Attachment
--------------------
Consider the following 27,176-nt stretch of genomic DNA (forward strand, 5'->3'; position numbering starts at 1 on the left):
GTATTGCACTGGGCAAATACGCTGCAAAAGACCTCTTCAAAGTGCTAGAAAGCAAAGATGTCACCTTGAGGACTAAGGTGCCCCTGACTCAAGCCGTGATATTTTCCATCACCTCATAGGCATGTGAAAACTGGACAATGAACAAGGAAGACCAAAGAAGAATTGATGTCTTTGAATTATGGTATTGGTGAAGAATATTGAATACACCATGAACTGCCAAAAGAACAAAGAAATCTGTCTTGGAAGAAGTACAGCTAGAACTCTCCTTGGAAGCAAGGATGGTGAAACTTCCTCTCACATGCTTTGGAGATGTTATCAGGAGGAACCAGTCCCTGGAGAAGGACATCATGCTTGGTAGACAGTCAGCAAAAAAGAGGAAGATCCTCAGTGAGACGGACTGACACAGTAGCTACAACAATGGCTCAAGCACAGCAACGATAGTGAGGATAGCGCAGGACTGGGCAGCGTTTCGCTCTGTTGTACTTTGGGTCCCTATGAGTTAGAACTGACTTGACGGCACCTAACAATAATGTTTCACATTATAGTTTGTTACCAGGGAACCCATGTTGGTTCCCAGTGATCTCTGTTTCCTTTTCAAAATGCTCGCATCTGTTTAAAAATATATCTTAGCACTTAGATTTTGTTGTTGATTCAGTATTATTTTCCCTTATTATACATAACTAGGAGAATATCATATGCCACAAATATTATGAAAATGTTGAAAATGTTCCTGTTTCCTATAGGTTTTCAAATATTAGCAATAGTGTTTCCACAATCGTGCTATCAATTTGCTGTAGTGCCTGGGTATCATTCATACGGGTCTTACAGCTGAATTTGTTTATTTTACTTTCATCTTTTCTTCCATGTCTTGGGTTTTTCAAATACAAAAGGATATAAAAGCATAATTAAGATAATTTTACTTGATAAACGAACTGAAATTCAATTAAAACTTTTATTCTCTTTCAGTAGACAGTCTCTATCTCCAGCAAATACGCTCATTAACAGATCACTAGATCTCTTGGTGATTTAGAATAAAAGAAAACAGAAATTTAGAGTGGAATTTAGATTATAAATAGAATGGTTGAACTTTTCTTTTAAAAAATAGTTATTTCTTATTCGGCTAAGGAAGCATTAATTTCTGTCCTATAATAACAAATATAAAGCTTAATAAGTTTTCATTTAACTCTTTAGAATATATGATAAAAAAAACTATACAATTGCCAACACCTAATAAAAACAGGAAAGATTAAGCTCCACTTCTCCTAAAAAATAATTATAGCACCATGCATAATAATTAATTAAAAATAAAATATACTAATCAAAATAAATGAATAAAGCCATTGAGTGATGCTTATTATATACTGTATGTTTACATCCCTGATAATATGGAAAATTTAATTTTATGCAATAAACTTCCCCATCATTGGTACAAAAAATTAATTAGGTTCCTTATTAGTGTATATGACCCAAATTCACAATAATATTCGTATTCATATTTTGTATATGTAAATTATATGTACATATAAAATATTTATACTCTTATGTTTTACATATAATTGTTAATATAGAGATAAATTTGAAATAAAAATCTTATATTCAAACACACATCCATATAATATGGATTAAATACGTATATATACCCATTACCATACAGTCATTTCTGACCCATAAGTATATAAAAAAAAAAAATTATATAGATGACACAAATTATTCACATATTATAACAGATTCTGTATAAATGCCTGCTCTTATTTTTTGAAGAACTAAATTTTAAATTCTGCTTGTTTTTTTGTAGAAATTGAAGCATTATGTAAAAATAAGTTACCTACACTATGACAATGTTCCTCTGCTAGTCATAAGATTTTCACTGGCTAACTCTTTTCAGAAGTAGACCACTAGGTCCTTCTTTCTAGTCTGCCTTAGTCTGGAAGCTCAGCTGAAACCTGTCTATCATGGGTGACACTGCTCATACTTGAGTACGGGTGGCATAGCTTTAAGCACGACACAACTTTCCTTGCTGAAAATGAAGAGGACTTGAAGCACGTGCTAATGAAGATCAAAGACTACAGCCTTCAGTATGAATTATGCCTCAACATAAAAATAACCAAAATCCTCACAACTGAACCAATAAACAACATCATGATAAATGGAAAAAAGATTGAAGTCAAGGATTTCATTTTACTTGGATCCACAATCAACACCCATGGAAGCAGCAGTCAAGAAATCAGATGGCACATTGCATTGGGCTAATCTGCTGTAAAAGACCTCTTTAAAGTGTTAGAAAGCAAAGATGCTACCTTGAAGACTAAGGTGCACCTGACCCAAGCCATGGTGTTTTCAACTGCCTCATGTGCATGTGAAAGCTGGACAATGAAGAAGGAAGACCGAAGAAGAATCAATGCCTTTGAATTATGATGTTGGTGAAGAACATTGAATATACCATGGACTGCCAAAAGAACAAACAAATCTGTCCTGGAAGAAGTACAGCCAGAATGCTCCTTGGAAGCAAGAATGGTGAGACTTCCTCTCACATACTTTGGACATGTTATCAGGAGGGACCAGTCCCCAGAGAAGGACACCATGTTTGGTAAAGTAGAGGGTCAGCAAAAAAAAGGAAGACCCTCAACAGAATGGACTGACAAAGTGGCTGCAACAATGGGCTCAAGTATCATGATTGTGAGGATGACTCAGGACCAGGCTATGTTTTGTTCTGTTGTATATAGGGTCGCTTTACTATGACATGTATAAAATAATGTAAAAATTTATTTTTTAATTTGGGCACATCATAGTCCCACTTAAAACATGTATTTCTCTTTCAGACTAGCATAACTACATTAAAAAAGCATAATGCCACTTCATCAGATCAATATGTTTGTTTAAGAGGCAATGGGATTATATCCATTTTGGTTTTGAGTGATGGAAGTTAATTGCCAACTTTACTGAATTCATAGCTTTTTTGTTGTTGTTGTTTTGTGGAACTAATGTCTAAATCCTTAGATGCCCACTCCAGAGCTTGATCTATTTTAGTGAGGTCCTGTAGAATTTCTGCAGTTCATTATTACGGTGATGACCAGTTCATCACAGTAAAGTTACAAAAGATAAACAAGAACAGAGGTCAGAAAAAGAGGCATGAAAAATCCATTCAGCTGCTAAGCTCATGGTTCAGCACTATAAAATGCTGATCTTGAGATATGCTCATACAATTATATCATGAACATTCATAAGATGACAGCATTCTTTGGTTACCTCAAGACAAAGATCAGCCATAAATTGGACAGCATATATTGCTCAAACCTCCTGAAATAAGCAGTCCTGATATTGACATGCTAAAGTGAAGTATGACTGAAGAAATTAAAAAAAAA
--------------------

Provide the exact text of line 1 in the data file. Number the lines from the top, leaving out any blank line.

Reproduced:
Consider the following 27,176-nt stretch of genomic DNA (forward strand, 5'->3'; position numbering starts at 1 on the left):